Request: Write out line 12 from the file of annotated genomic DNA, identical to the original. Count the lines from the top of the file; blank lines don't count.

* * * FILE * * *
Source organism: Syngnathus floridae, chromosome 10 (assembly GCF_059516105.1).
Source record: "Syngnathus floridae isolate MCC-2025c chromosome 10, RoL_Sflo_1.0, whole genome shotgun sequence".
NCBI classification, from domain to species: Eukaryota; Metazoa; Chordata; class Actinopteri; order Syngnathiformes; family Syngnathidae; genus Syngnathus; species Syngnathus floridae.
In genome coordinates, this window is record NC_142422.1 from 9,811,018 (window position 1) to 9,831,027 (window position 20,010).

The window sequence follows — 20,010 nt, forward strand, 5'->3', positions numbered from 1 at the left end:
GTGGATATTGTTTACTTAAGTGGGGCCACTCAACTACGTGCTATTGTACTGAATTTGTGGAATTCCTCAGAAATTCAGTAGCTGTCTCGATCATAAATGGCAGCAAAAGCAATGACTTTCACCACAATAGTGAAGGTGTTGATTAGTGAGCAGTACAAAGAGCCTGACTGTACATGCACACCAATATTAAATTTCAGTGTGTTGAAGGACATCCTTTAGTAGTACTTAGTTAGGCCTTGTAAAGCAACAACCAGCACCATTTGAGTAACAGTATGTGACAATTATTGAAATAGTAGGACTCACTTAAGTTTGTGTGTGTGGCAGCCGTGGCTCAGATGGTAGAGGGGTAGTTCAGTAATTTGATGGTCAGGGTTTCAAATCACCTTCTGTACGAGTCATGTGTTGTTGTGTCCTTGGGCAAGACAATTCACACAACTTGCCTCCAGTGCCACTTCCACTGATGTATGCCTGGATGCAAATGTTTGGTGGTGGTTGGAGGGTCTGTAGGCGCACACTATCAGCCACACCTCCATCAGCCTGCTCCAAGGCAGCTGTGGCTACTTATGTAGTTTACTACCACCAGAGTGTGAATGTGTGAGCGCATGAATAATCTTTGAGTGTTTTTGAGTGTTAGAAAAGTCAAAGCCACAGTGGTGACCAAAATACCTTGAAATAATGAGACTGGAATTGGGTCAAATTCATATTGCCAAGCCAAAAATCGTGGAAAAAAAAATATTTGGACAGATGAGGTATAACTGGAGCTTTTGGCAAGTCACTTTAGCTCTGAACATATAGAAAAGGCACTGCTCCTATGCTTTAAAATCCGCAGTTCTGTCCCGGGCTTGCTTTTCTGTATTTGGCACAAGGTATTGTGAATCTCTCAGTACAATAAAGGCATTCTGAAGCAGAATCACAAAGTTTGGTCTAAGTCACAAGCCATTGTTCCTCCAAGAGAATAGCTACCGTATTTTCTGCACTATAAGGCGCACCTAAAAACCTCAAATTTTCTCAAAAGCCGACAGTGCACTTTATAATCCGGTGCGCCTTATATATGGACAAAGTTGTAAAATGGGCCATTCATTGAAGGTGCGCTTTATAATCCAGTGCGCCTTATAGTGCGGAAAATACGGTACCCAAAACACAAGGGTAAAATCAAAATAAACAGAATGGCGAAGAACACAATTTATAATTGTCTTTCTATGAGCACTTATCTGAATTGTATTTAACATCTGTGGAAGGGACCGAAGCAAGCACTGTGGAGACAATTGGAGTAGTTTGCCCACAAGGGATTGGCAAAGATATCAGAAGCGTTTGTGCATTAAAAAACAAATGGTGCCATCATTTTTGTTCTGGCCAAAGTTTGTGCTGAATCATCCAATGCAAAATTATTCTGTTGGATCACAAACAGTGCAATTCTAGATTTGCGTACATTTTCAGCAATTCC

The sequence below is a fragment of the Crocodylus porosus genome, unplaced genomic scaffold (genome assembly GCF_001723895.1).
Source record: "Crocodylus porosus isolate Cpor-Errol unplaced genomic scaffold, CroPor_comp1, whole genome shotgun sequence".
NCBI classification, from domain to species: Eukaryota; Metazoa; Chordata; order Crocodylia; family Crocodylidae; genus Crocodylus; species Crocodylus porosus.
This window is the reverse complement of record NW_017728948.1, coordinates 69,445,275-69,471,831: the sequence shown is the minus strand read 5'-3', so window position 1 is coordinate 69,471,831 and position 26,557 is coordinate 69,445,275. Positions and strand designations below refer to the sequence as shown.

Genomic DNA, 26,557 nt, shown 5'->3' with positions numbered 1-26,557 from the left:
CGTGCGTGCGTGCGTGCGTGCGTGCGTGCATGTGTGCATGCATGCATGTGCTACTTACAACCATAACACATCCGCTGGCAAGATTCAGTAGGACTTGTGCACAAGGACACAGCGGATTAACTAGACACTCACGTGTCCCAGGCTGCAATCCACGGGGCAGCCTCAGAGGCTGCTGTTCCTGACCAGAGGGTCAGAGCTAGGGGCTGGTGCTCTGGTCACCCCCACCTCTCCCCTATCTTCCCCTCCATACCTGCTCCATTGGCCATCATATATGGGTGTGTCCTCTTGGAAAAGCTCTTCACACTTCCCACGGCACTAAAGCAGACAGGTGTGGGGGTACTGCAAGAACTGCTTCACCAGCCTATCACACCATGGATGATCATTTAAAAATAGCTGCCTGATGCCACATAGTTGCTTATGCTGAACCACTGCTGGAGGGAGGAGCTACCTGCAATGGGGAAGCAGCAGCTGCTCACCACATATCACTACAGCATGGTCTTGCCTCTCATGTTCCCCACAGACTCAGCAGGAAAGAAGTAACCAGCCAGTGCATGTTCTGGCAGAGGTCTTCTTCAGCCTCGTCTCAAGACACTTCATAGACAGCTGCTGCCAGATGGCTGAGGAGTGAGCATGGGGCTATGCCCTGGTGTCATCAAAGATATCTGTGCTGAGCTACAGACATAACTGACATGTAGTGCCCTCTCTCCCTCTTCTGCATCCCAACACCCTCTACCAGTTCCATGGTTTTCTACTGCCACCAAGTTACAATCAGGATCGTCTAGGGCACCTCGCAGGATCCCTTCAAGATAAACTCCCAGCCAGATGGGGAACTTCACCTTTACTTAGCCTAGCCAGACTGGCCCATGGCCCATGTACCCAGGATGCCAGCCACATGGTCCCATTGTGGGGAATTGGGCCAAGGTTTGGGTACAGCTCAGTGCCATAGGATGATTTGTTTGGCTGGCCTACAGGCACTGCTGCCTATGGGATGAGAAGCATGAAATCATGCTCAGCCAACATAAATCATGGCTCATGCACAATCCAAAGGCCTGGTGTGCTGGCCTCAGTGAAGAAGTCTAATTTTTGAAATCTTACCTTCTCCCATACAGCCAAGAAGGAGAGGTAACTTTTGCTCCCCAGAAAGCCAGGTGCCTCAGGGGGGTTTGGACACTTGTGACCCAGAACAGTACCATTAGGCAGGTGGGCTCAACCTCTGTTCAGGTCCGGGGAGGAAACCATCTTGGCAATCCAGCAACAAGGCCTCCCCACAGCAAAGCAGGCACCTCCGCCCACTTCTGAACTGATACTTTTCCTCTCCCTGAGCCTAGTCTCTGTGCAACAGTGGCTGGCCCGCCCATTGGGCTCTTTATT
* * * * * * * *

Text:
CGTGCGTGCGTGCGTGCGTGCGTGCGTGCATGTGTGCATGCATGCATGTGCTACTTACAACCATAACACATCCGCTGGCAAGATTCAGTAGGACTTGTGCACAAGGACACAGCGGATTAACTAGACACTCACGTGTCCCAGGCTGCAATCCACGGGGCAGCCTCAGAGGCTGCTGTTCCTGACCAGAGGGTCAGAGCTAGGGGCTGGTGCTCTGGTCACCCCCACCTCTCCCCTATCTTCCCCTCCATACCTGCTCCATTGGCCATCATATATGGGTGTGTCCTCTTGGAAAAGCTCTTCACACTTCCCACGGCACTAAAGCAGACAGGTGTGGGGGTACTGCAAGAACTGCTTCACCAGCCTATCACACCATGGATGATCATTTAAAAATAGCTGCCTGATGCCACATAGTTGCTTATGCTGAACCACTGCTGGAGGGAGGAGCTACCTGCAATGGGGAAGCAGCAGCTGCTCACCACATATCACTACAGCATGGTCTTGCCTCTCATGTTCCCCACAGACTCAGCAGGAAAGAAGTAACCAGCCAGTGCATGTTCTGGCAGAGGTCTTCTTCAGCCTCGTCTCAAGACACTTCATAGACAGCTGCTGCCAGATGGCTGAGGAGTGAGCATGGGGCTATGCCCTGGTGTCATCAAAGATATCTGTGCTGAGCTACAGACATAACTGACATGTAGTGCCCTCTCTCCCTCTTCTGCATCCCAACACCCTCTACCAGTTCCATGGTTTTCTACTGCCACCAAGTTACAATCAGGATCGTCTAGGGCACCTCGCAGGATCCCTTCAAGATAAACTCCCAGCCAGATGGGGAACTTCACCTTTACTTAGCCTAGCCAGACTGGCCCATGGCCCATGTACCCAGGATGCCAGCCACATGGTCCCATTGTGGGGAATTGGGCCAAGGTTTGGGTACAGCTCAGTGCCATAGGATGATTTGTTTGGCTGGCCTACAGGCACTGCTGCCTATGGGATGAGAAGCATGAAATCATGCTCAGCCAACATAAATCATGGCTCATGCACAATCCAAAGGCCTGGTGTGCTGGCCTCAGTGAAGAAGTCTAATTTTTGAAATCTTACCTTCTCCCATACAGCCAAGAAGGAGAGGTAACTTTTGCTCCCCAGAAAGCCAGGTGCCTCAGGGGGGTTTGGACACTTGTGACCCAGAACAGTACCATTAGGCAGGTGGGCTCAACCTCTGTTCAGGTCCGGGGAGGAAACCATCTTGGCAATCCAGCAACAAGGCCTCCCCACAGCAAAGCAGGCACCTCCGCCCACTTCTGAACTGATACTTTTCCTCTCCCTGAGCCTAGTCTCTGTGCAACAGTGGCTGGCCCGCCCATTGGGCTCTTTATT